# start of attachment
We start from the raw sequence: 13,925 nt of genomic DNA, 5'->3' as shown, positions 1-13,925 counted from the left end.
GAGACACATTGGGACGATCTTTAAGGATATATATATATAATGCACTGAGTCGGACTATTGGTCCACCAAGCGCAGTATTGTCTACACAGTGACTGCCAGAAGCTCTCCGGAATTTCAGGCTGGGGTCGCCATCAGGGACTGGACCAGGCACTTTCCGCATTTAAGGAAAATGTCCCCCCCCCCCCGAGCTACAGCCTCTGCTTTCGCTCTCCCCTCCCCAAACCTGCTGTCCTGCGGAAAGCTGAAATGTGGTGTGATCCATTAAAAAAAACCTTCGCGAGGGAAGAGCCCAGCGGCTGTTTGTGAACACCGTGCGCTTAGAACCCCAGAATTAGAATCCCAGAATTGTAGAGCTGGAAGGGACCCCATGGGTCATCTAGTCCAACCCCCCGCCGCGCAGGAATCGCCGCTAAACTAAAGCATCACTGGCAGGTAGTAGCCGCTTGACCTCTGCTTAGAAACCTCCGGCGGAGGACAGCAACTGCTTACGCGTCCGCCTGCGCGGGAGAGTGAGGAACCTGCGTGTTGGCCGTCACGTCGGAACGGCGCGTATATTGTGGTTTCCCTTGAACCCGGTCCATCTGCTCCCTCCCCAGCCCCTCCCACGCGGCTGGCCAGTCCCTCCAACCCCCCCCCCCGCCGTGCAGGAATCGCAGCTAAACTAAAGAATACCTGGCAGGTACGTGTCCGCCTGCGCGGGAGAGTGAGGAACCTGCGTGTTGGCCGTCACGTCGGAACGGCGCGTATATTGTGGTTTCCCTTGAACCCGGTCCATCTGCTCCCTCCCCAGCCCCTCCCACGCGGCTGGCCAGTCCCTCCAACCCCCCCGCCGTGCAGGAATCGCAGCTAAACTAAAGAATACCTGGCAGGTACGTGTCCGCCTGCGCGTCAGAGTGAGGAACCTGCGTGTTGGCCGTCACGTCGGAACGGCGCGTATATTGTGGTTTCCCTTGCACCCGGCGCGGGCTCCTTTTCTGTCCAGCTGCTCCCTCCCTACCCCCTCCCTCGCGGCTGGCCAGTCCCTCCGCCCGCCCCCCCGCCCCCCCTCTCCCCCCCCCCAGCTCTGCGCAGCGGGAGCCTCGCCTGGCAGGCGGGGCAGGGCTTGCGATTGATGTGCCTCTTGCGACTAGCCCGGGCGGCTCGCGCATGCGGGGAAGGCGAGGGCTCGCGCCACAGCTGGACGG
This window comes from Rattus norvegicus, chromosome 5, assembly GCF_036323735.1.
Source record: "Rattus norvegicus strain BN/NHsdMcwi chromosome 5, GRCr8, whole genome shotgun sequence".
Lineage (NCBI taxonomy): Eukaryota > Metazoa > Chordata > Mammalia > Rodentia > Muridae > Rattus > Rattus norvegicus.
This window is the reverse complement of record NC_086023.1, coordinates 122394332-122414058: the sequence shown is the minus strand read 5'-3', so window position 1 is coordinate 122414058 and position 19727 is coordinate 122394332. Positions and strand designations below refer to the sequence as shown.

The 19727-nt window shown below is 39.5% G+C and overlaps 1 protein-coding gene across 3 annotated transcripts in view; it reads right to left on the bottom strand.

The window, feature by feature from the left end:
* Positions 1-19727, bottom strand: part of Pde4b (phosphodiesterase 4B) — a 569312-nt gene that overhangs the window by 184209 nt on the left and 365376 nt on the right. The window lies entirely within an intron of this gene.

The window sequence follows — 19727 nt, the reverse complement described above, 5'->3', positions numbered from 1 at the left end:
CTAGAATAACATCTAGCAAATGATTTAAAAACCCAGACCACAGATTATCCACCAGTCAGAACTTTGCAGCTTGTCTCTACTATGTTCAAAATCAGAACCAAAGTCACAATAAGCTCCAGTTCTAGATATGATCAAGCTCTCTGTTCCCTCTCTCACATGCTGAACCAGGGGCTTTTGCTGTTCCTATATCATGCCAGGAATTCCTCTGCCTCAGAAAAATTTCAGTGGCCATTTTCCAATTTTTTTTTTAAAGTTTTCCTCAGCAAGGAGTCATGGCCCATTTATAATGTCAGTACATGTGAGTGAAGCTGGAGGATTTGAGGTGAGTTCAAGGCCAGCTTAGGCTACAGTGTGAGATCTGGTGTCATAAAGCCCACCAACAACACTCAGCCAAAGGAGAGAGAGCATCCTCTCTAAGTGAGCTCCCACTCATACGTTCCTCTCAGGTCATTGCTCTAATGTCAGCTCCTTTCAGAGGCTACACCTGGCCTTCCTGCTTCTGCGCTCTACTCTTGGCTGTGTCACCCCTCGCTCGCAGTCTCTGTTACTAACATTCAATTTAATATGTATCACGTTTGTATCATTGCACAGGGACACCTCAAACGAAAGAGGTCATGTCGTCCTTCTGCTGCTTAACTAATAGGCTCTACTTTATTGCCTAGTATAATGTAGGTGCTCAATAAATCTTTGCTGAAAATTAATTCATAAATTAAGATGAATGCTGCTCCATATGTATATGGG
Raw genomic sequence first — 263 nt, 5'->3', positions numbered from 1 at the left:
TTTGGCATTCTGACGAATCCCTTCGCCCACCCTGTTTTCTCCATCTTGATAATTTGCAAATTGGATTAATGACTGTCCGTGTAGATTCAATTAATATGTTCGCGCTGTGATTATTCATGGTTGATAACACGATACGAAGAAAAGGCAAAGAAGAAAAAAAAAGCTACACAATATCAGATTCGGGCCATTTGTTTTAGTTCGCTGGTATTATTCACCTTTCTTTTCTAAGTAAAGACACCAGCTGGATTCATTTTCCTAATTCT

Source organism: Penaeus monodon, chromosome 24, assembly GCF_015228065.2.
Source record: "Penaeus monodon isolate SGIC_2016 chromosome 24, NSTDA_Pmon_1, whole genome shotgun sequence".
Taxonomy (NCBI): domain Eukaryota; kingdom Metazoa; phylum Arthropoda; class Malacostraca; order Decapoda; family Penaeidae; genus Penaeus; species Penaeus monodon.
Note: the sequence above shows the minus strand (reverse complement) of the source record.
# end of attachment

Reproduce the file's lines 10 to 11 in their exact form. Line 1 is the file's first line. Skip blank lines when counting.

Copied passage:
The window sequence follows — 19727 nt, the reverse complement described above, 5'->3', positions numbered from 1 at the left end:
CTAGAATAACATCTAGCAAATGATTTAAAAACCCAGACCACAGATTATCCACCAGTCAGAACTTTGCAGCTTGTCTCTACTATGTTCAAAATCAGAACCAAAGTCACAATAAGCTCCAGTTCTAGATATGATCAAGCTCTCTGTTCCCTCTCTCACATGCTGAACCAGGGGCTTTTGCTGTTCCTATATCATGCCAGGAATTCCTCTGCCTCAGAAAAATTTCAGTGGCCATTTTCCAATTTTTTTTTTAAAGTTTTCCTCAGCAAGGAGTCATGGCCCATTTATAATGTCAGTACATGTGAGTGAAGCTGGAGGATTTGAGGTGAGTTCAAGGCCAGCTTAGGCTACAGTGTGAGATCTGGTGTCATAAAGCCCACCAACAACACTCAGCCAAAGGAGAGAGAGCATCCTCTCTAAGTGAGCTCCCACTCATACGTTCCTCTCAGGTCATTGCTCTAATGTCAGCTCCTTTCAGAGGCTACACCTGGCCTTCCTGCTTCTGCGCTCTACTCTTGGCTGTGTCACCCCTCGCTCGCAGTCTCTGTTACTAACATTCAATTTAATATGTATCACGTTTGTATCATTGCACAGGGACACCTCAAACGAAAGAGGTCATGTCGTCCTTCTGCTGCTTAACTAATAGGCTCTACTTTATTGCCTAGTATAATGTAGGTGCTCAATAAATCTTTGCTGAAAATTAATTCATAAATTAAGATGAATGCTGCTCCATATGTATATGGG